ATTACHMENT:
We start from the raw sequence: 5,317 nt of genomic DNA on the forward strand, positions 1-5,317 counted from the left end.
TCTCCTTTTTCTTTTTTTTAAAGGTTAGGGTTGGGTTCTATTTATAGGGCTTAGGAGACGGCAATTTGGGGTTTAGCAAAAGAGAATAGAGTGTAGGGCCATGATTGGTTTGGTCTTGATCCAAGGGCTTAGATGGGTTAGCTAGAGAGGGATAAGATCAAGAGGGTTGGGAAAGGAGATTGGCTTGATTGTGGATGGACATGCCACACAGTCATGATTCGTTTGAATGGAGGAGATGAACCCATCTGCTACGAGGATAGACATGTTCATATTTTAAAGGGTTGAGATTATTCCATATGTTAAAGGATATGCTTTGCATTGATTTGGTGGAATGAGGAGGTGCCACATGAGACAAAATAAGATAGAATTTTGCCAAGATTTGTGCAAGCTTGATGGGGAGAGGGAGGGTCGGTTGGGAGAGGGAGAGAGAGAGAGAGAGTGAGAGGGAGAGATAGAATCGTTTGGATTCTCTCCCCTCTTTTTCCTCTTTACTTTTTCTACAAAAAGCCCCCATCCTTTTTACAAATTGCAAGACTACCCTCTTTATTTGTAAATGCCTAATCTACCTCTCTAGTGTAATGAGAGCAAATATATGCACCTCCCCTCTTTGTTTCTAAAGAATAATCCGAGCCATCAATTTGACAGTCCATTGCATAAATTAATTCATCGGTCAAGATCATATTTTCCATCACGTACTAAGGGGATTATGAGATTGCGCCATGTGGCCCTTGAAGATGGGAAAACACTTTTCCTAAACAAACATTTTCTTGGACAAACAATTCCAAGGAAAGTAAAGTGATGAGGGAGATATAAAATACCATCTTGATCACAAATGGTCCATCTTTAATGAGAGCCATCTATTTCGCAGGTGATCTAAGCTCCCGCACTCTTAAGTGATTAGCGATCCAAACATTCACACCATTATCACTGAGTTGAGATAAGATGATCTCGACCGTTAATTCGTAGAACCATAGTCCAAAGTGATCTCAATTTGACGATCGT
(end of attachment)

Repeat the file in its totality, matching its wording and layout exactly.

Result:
We start from the raw sequence: 5,317 nt of genomic DNA on the forward strand, positions 1-5,317 counted from the left end.
TCTCCTTTTTCTTTTTTTTAAAGGTTAGGGTTGGGTTCTATTTATAGGGCTTAGGAGACGGCAATTTGGGGTTTAGCAAAAGAGAATAGAGTGTAGGGCCATGATTGGTTTGGTCTTGATCCAAGGGCTTAGATGGGTTAGCTAGAGAGGGATAAGATCAAGAGGGTTGGGAAAGGAGATTGGCTTGATTGTGGATGGACATGCCACACAGTCATGATTCGTTTGAATGGAGGAGATGAACCCATCTGCTACGAGGATAGACATGTTCATATTTTAAAGGGTTGAGATTATTCCATATGTTAAAGGATATGCTTTGCATTGATTTGGTGGAATGAGGAGGTGCCACATGAGACAAAATAAGATAGAATTTTGCCAAGATTTGTGCAAGCTTGATGGGGAGAGGGAGGGTCGGTTGGGAGAGGGAGAGAGAGAGAGAGAGTGAGAGGGAGAGATAGAATCGTTTGGATTCTCTCCCCTCTTTTTCCTCTTTACTTTTTCTACAAAAAGCCCCCATCCTTTTTACAAATTGCAAGACTACCCTCTTTATTTGTAAATGCCTAATCTACCTCTCTAGTGTAATGAGAGCAAATATATGCACCTCCCCTCTTTGTTTCTAAAGAATAATCCGAGCCATCAATTTGACAGTCCATTGCATAAATTAATTCATCGGTCAAGATCATATTTTCCATCACGTACTAAGGGGATTATGAGATTGCGCCATGTGGCCCTTGAAGATGGGAAAACACTTTTCCTAAACAAACATTTTCTTGGACAAACAATTCCAAGGAAAGTAAAGTGATGAGGGAGATATAAAATACCATCTTGATCACAAATGGTCCATCTTTAATGAGAGCCATCTATTTCGCAGGTGATCTAAGCTCCCGCACTCTTAAGTGATTAGCGATCCAAACATTCACACCATTATCACTGAGTTGAGATAAGATGATCTCGACCGTTAATTCGTAGAACCATAGTCCAAAGTGATCTCAATTTGACGATCGT